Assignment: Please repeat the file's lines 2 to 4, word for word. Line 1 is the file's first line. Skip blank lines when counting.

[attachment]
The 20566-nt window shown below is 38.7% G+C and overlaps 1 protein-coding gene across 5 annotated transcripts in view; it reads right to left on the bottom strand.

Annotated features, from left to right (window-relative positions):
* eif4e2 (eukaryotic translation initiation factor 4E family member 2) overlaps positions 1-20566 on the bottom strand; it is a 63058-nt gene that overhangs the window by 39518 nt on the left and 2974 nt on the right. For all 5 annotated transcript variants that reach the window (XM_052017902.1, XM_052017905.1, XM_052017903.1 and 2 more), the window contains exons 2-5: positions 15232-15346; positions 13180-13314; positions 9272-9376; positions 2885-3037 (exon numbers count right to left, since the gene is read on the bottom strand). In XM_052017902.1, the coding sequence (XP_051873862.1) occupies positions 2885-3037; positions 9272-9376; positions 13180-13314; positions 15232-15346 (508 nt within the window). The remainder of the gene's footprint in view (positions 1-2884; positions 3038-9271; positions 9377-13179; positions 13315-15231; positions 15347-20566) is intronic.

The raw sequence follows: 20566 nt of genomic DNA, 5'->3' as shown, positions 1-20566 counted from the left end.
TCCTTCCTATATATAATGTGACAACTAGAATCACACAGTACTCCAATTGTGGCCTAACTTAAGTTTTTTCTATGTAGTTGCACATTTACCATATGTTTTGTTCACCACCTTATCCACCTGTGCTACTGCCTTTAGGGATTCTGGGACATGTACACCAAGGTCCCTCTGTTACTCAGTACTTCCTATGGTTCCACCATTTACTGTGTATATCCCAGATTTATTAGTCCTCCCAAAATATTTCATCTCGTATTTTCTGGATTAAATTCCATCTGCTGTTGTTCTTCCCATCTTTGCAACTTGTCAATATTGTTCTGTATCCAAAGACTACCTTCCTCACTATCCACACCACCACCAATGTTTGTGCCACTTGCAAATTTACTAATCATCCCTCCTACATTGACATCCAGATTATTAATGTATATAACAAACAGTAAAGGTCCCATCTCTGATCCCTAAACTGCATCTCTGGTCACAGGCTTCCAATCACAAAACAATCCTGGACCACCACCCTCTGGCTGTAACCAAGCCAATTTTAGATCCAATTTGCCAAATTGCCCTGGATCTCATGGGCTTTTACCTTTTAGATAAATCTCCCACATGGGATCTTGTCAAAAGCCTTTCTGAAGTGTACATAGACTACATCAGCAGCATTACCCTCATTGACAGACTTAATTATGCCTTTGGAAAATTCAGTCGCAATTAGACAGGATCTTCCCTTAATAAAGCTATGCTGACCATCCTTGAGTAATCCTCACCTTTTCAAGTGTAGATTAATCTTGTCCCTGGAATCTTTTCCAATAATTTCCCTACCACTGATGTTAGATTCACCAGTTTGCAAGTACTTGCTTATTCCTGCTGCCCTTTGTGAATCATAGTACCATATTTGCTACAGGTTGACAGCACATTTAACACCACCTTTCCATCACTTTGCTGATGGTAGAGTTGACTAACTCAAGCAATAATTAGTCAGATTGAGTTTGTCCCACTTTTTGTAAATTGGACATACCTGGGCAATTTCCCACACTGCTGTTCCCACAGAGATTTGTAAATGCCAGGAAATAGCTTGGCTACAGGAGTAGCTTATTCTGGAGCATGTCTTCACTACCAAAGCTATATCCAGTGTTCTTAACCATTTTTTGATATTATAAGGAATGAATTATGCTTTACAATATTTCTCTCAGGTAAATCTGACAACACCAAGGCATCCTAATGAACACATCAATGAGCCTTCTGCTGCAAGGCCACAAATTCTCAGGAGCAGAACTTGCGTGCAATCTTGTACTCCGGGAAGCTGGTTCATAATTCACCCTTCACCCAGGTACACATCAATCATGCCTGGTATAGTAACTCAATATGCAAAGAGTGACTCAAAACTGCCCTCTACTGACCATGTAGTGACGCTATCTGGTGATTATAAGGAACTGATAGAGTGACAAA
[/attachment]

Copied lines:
Annotated features, from left to right (window-relative positions):
* eif4e2 (eukaryotic translation initiation factor 4E family member 2) overlaps positions 1-20566 on the bottom strand; it is a 63058-nt gene that overhangs the window by 39518 nt on the left and 2974 nt on the right. For all 5 annotated transcript variants that reach the window (XM_052017902.1, XM_052017905.1, XM_052017903.1 and 2 more), the window contains exons 2-5: positions 15232-15346; positions 13180-13314; positions 9272-9376; positions 2885-3037 (exon numbers count right to left, since the gene is read on the bottom strand). In XM_052017902.1, the coding sequence (XP_051873862.1) occupies positions 2885-3037; positions 9272-9376; positions 13180-13314; positions 15232-15346 (508 nt within the window). The remainder of the gene's footprint in view (positions 1-2884; positions 3038-9271; positions 9377-13179; positions 13315-15231; positions 15347-20566) is intronic.

The raw sequence follows: 20566 nt of genomic DNA, 5'->3' as shown, positions 1-20566 counted from the left end.